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Leytool and the
Leytool Slotting Machines
A detailed Leytools Catalogue is available

Founded in 1934 as the Leytonstone Jig & Tool Co. Ltd., Leytool Ltd had a three-acre main factory and drawing office at their Leytool Works at 606 High Road, Leyton, London E.10 and a 2-acre subsidiary plant, opened in 1948, on the Hollinbury Industrial Estate near Brighton, in Sussex - this being demolished in January 1985. However, the name is preserved and used on a ratchet spanner and possibly other tools. Although known to the general public only for their hand tools made in the Hollinbury factory - especially a little but sturdy and popular hand-cranked drill (the writer has one, and uses it to this day) various socket sets and snail-cam and integral ratchet-action spanners, the company was once a high-class maker of, amongst other engineering products, jigs, fixtures and tooling for the aircraft industry.
The Leytool factories were modest in size, but well equipped, with departments for turning, grinding, heat-treatment and welding, jig boring and milling, shaping and capstan lathe and production work. A design and development department was run to handle customer requests and the firm's inspection department was approved by the Aeronautical Inspection Directorate.
Although not a machine-tool maker, when the Company operated as the
Leytonstone Jig & Tool Co. Ltd., they did offer a little 2-inch stroke slotting machine, this eventually being built in two models. In its original form, the slotter was intended for use in-house where it replaced a complex machining operation on one of their hand tools and increased output by some 25%. Recognising the possibilities of the machine, the decision was taken to manufacture it, the first type being the Mk.1 Tool Room, this being fitted, as standard, with a well-made, 7-inch diameter, hardened, ground and specially calibrated rotary table. The makers claimed a setting accuracy of within 0.001", the table being mounted a screw-feed compound slide rest assembly. Power feed was applied to both the slides and the rotary table through bevel gearing, the motion being cam-controlled from the main drive shaft to ensure that the motion was kept in precise relation to the position of the ram.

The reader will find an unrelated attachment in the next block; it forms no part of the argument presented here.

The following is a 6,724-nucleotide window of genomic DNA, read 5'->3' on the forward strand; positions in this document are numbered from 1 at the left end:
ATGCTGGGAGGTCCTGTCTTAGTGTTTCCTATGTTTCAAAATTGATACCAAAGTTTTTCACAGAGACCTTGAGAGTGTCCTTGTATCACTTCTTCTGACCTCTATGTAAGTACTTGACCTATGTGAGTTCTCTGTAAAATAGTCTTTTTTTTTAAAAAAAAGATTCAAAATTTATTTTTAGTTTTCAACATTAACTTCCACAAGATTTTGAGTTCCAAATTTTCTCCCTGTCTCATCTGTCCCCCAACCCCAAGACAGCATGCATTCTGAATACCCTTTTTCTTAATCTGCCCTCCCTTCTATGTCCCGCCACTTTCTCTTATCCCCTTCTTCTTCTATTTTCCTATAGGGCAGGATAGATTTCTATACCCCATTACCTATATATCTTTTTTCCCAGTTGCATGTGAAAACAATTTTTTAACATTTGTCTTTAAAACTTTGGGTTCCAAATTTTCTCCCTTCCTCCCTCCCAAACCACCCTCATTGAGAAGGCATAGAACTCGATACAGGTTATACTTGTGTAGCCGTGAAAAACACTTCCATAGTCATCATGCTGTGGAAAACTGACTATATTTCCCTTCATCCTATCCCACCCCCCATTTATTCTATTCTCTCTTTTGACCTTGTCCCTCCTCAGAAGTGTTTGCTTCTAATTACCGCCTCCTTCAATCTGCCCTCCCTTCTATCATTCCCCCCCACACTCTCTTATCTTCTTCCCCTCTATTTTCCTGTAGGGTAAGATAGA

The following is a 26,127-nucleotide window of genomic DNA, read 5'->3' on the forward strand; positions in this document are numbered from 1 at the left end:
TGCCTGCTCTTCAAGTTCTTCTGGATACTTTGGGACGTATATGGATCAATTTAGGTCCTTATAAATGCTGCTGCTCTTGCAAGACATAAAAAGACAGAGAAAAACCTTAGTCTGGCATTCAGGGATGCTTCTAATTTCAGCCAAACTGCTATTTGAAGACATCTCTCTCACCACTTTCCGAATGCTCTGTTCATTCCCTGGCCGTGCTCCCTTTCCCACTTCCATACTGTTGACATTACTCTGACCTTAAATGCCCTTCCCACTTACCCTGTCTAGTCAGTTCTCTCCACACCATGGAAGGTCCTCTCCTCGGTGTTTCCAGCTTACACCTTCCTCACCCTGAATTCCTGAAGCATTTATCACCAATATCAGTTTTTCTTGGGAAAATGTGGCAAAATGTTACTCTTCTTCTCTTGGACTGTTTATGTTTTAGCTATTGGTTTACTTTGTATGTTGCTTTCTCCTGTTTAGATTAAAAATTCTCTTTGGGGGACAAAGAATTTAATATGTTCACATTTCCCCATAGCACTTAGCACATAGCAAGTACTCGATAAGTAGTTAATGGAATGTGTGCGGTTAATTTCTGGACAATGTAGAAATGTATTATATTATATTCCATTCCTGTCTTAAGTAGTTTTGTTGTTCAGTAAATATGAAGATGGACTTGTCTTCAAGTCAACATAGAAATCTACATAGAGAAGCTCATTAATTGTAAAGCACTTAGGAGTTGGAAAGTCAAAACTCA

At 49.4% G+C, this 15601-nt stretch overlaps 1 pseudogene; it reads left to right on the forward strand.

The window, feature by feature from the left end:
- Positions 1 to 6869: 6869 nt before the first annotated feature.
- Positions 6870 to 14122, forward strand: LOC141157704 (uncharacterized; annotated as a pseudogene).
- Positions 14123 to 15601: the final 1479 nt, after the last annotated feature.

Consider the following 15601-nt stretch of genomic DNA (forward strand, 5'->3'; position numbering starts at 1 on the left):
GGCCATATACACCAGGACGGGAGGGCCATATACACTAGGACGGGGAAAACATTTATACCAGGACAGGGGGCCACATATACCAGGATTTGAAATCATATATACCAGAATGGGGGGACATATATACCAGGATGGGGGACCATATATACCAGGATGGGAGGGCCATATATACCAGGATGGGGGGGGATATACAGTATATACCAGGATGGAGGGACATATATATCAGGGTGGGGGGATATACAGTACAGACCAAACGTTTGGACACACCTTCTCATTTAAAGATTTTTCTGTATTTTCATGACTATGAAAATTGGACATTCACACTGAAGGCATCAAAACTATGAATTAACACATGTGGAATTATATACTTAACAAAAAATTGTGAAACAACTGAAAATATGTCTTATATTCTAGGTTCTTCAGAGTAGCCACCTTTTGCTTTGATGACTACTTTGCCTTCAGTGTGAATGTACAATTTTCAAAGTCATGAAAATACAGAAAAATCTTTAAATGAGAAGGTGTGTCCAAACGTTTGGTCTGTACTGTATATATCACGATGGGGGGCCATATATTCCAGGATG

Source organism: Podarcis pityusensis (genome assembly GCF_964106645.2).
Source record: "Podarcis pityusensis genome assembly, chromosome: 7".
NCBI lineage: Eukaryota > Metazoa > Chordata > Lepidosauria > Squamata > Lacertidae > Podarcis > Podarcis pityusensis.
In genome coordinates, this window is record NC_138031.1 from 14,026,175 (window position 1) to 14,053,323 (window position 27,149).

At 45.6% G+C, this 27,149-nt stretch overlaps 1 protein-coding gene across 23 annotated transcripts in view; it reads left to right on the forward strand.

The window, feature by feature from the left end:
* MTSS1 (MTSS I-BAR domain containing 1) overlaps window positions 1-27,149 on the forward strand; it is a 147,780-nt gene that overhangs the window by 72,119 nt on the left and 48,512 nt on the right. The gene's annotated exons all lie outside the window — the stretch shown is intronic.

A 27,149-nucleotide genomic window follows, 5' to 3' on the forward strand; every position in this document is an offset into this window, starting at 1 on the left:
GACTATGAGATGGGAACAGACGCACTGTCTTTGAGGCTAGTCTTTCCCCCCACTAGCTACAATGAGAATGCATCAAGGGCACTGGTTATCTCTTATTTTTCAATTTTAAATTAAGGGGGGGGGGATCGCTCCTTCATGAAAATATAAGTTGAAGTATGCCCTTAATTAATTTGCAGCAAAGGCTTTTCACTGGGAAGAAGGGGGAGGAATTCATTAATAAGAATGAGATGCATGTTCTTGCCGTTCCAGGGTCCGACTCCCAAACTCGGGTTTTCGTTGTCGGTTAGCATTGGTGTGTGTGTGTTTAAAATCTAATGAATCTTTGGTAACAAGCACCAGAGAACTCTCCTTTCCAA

Table travel left-to-right was 6.5 inches, back-to-front 6.25 inches and with a feed to the table of 0.0025" per stroke of the ram. The ram head could be swivelled through 10 each side of central, adjusted for a starting point on its slideway through a travel of 7.25 inches and the ram stroke adjusted from 0 to 2 inches of travel. The maximum stroke rate was 304 per minute, this being equal to a tool-feed rate of 50 feet per minute at the 1-inch stroke setting. Weighing 5 cwt (0.25 tons) Carried on a cast-iron base the main drive incorporated Hoffman ball races with shafts running in oil-impregnated (Oilite) bushes.
Deciding that a less-expensive version would sell, a Mk.2 simplified model, the
Workshop, was offered. Identical in general form to the Mk.1, the rotary table was omitted and the T-slotted compound table fitted with hand-feed only - the result being a slight reduction to 6.375 inches in the left-to-right travel and a small increase to 6.375 inches for the back-to-front. In all other respects, the Workshop was identical with exactly the same speeds and stroke and rates of table travels..

Leytool "Tool Room" slotter, the top-of-the-range version

Leytool "Workshop", a simplified model of the slotter

Assembly of the Leytool slotters

The Leytool works in Leyton High Road, Leyton as it appeared circa 1966

Opened in 1948, the Leytool factory on the Hollinbury Estate near Brighton, Sussex

Turning Department: in the foreground two high-class Holbrook toolroom lathes and, centre, a Mk.1 Colchester Student. Other machines included a Webster & Bennett vertical turning and boring lathe together with lathes by Willson, LeBlond, Churchill Redman, Southbend, CVA and Colchester

How it used to be done--the drawing office

Temperature-controlled (21C) jig boring room. The borer is use is a Swiss-made Hydroptic-6

Inspection Department - Hilger & Watts optical projector

General machine shop with, in the foreground, a Cincinnati milling machine

Another part of the jig-boring room.